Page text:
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Measuring productivity in design fields like engineering is much harder than in operational fields like support.
For a support agent, you can track inbound tickets, time to resolve, and customer satisfaction and quantify productivity at every step of the funnel. For an engineer, the good output is hard to distinguish from the bad output with raw metrics. A really good engineer might take twice as long and ship less code than a bad engineer. But this may 10x the performance of your system or make it very easy for the next engineer to make changes, which is well worth the cost
So the first question I ask people trying to track engineering productivity is ‘Why?’
If you’re trying to increase productivity, approach it like a system debugging the problem. Instrument the system, find the biggest bottleneck, fix it, and move onto the next one. If you’re far away from day-to-day coding, sit down with an engineer and ship some code into production. Once you see everything laid out in steps, you can reason about the problem better.
If you’re trying to identify low performers, then you need a good performance framework. If this is a skillset where you’re not an expert (say, machine learning for example), then try to find and talk to 3 expert IC’s and ask them how they measure performance in their peers. At Coinbase, we measure an engineer’s performance based on five criteria:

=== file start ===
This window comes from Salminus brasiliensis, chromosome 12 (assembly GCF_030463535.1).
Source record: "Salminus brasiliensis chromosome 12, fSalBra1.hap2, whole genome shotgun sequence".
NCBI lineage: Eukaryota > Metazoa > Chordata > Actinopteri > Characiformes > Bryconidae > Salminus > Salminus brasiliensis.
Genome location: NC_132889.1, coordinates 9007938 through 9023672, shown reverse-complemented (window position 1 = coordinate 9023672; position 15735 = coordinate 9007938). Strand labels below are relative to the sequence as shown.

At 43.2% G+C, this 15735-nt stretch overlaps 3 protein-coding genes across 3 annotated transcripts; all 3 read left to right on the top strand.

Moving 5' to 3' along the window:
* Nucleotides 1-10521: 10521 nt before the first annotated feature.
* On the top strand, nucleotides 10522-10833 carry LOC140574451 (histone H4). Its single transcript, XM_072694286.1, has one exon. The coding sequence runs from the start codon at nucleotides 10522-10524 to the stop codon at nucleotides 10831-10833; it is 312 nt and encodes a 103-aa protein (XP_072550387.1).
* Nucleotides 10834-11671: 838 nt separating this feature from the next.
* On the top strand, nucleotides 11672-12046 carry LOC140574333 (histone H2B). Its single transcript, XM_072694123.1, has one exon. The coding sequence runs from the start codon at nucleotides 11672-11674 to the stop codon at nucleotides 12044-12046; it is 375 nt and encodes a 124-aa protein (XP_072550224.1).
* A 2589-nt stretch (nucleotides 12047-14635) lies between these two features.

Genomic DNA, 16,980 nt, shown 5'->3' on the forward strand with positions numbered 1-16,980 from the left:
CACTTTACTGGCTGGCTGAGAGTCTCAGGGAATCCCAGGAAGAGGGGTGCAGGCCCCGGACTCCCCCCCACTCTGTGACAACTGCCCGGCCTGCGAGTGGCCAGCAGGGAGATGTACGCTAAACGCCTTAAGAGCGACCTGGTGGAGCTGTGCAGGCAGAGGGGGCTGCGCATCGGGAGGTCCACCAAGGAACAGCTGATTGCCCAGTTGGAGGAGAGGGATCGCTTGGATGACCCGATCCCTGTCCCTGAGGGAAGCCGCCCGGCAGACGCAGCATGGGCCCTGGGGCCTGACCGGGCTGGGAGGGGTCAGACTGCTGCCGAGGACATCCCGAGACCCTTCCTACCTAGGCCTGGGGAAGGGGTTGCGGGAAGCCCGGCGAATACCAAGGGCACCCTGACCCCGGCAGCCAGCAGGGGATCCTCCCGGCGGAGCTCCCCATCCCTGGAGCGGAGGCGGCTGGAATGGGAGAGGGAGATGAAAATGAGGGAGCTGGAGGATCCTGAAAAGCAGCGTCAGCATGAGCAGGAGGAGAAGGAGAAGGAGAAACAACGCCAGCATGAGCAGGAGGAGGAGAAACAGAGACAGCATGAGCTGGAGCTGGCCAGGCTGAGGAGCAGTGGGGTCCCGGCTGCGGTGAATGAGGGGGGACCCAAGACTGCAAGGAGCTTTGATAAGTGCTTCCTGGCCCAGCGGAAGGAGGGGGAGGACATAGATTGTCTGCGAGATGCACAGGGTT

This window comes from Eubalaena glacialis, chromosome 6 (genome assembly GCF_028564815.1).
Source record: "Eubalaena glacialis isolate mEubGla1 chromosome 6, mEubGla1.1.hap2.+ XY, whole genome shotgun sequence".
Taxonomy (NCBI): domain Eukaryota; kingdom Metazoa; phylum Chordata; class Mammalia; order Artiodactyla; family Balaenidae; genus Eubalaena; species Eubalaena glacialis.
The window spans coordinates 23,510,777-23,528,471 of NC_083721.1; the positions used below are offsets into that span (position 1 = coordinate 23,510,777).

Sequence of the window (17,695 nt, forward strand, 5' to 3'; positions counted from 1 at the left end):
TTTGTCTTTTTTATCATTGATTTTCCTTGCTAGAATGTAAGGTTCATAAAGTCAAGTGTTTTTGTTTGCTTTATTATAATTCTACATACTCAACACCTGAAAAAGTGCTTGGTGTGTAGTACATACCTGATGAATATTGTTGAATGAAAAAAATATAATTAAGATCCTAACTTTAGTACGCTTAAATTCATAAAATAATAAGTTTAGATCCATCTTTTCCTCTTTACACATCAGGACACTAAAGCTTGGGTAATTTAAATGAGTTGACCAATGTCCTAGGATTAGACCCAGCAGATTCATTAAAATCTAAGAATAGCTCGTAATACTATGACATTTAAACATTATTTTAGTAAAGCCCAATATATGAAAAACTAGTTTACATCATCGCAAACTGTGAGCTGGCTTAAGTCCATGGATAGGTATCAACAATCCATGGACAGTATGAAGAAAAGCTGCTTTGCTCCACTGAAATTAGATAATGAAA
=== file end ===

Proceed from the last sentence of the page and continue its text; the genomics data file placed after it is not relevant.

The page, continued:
The specifics change at each level, but this gives us a frame of reference to examine the work someone does and compare it relative to others.
Measuring productivity at the org level (several hundred people) is very different from measuring it at the team level (5-10), which is different from measuring it at the individual level.
As we grew to 50+ people, we created shared frameworks for individual and team performance. We have a leveling rubric for individual performance tracking (see the answer above) and OKR systems for team and organization performance tracking. It’s important to have a shared framework so that you’re not comparing apples to oranges.
Engineering productivity is qualitative so we measure the impact on business value (dollars generated, customers acquired) or the closest proxy that we can track (customer happiness, engagement, uptime). Engineering metrics like commit velocity and story points can be useful, but give little insight into value creation, which is what productivity should strive to measure.
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